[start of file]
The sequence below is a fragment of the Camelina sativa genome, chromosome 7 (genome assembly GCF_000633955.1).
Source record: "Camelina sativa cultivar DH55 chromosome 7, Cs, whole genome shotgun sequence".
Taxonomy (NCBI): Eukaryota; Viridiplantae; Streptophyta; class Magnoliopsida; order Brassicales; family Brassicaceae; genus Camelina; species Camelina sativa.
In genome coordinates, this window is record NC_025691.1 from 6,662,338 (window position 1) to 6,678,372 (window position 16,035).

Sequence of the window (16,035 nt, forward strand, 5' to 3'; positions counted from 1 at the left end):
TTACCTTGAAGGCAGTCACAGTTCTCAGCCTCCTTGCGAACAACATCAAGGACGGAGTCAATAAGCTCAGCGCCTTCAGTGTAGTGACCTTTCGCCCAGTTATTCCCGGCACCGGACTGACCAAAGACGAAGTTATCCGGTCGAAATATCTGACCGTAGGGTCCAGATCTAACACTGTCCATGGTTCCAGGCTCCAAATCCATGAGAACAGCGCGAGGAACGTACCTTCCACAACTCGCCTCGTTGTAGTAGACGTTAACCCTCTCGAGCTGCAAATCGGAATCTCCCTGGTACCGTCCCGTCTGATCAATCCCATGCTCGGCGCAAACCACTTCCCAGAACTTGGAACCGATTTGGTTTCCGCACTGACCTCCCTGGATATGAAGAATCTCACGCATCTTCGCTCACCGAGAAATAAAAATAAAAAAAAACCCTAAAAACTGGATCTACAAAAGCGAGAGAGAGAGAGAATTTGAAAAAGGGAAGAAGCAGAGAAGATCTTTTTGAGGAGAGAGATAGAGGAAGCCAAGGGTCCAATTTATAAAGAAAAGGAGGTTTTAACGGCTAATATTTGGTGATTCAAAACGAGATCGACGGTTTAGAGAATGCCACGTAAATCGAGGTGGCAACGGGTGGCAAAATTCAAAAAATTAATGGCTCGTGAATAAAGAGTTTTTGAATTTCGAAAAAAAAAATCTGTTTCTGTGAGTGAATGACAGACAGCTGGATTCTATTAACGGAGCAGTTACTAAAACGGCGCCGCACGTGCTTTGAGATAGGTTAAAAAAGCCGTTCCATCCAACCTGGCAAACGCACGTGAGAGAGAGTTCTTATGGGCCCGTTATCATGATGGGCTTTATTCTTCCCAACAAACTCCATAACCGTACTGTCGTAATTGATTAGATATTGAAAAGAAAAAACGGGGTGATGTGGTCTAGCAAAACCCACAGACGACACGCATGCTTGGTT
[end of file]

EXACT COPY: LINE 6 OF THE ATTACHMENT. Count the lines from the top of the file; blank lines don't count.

TTACCTTGAAGGCAGTCACAGTTCTCAGCCTCCTTGCGAACAACATCAAGGACGGAGTCAATAAGCTCAGCGCCTTCAGTGTAGTGACCTTTCGCCCAGTTATTCCCGGCACCGGACTGACCAAAGACGAAGTTATCCGGTCGAAATATCTGACCGTAGGGTCCAGATCTAACACTGTCCATGGTTCCAGGCTCCAAATCCATGAGAACAGCGCGAGGAACGTACCTTCCACAACTCGCCTCGTTGTAGTAGACGTTAACCCTCTCGAGCTGCAAATCGGAATCTCCCTGGTACCGTCCCGTCTGATCAATCCCATGCTCGGCGCAAACCACTTCCCAGAACTTGGAACCGATTTGGTTTCCGCACTGACCTCCCTGGATATGAAGAATCTCACGCATCTTCGCTCACCGAGAAATAAAAATAAAAAAAAACCCTAAAAACTGGATCTACAAAAGCGAGAGAGAGAGAGAATTTGAAAAAGGGAAGAAGCAGAGAAGATCTTTTTGAGGAGAGAGATAGAGGAAGCCAAGGGTCCAATTTATAAAGAAAAGGAGGTTTTAACGGCTAATATTTGGTGATTCAAAACGAGATCGACGGTTTAGAGAATGCCACGTAAATCGAGGTGGCAACGGGTGGCAAAATTCAAAAAATTAATGGCTCGTGAATAAAGAGTTTTTGAATTTCGAAAAAAAAAATCTGTTTCTGTGAGTGAATGACAGACAGCTGGATTCTATTAACGGAGCAGTTACTAAAACGGCGCCGCACGTGCTTTGAGATAGGTTAAAAAAGCCGTTCCATCCAACCTGGCAAACGCACGTGAGAGAGAGTTCTTATGGGCCCGTTATCATGATGGGCTTTATTCTTCCCAACAAACTCCATAACCGTACTGTCGTAATTGATTAGATATTGAAAAGAAAAAACGGGGTGATGTGGTCTAGCAAAACCCACAGACGACACGCATGCTTGGTT